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Nook Color Ebook Reader (CM7) – forget the books
Oct 25, 2011 01:25 PM 4491 Views
(Updated Nov 11, 2011 09:02 AM)

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In the Indian subcontinent, from where most mouthshut users are from, Barnes & Noble(B&N) is a brand that hardly registers a click. And with good reason too. They are the biggest brick-n-mortar bookstore, with an increasingly electronic distribution of literary content in the US exclusively. To the best of my knowledge, they haven’t disembarked on Asian soil yet. In a nutshell, in addition to selling books they also sell devices in the EBook Reader category, and competes with firms with their own online ebook distribution services such Amazon(Kindle) and Sony(Reader).


The Nook Color uses a glorious 7” 1024 X 600 IPS LCD panel, has a 800Mhz CPU(with a dedical OpenGL 2.0 compliant GPU), 8Gb Built in Mem and expandable to32GB and that’s the part where the device enters tablet territory.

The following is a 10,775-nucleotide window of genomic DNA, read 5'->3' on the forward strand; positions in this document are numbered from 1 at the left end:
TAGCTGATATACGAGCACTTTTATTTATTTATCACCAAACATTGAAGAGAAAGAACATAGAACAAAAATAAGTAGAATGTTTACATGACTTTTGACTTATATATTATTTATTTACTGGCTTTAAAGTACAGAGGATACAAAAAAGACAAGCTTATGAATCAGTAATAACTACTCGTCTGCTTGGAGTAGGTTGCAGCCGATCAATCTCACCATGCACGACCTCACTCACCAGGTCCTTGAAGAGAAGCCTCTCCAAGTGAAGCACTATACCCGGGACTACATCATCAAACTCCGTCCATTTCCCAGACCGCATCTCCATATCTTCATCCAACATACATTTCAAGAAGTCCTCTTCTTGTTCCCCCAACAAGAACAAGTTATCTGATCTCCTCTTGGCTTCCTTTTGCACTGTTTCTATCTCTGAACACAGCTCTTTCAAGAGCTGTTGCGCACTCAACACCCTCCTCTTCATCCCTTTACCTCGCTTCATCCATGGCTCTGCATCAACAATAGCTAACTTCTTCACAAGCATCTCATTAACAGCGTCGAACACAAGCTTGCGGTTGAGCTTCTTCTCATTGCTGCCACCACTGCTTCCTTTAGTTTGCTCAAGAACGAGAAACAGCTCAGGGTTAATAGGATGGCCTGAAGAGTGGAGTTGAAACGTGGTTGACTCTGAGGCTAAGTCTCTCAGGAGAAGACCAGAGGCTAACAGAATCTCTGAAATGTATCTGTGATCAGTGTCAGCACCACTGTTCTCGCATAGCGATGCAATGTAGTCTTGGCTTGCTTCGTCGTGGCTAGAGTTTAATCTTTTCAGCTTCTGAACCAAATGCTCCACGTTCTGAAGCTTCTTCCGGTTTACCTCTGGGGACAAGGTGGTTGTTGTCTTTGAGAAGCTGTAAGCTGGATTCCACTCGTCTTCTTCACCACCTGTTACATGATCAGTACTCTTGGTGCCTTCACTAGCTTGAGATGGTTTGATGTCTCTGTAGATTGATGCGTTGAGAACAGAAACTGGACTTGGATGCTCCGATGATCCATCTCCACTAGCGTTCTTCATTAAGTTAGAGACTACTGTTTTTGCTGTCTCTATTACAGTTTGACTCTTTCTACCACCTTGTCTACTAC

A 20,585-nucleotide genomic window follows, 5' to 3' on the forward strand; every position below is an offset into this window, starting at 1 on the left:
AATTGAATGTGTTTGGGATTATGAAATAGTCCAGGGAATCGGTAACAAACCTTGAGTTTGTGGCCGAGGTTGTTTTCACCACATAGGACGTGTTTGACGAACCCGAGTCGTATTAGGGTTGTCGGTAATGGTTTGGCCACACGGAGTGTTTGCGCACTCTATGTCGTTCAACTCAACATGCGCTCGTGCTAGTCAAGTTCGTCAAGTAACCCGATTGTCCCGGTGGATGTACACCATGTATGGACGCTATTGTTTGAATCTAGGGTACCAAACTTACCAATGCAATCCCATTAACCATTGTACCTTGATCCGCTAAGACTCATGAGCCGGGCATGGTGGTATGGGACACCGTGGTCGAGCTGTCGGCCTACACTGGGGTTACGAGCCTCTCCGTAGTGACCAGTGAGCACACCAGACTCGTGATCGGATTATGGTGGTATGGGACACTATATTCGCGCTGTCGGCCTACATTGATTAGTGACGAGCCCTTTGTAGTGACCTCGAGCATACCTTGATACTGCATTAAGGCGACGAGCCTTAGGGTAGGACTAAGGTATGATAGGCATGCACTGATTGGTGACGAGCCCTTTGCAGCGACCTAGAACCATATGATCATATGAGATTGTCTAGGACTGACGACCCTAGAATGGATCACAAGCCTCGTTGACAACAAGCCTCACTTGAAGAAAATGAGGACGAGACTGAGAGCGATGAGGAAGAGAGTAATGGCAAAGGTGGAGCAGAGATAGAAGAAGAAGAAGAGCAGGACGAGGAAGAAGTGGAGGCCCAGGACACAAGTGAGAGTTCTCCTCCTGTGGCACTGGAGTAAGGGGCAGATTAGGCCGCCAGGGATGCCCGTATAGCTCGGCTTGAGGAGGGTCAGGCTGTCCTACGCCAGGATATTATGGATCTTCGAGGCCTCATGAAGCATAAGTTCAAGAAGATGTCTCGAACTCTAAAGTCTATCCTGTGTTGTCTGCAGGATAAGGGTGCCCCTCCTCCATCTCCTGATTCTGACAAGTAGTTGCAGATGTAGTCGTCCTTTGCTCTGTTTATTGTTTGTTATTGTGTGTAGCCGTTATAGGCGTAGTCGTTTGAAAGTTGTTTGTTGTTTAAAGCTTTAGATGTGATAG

Physically, the device is rather pleasing to behold. The front of the device is consumed by that brilliant screen along with a hook shaped home button and a nice loop around the lower-left edge, which also hides the recessed MicroSD slot. The edges and sides of the device are coated in a near-matte finish, charcoal-colored plastic, while the back of the unit is smooth, soft rubber, that’s very pleasing to the touch. In terms of buttons and interfaces it’s very minimalistic, and the buttons are recessed and blends nicely into the design. . The left edge has the power, the right has the volume, the bottom has a microusb type 2 port and a 3.5mm headphone jack adorns the top edge. It’s build quality is exceptional, but suffers a major shortcoming. Like an iPad, the battery is not meant to be user replaceable, but if you can get a spare battery, you can probably follow a DIY web guide or a YouTube video to replace it yourself. I got my NC right after they were launched in the US(Dec ’10) and haven’t had the need to change.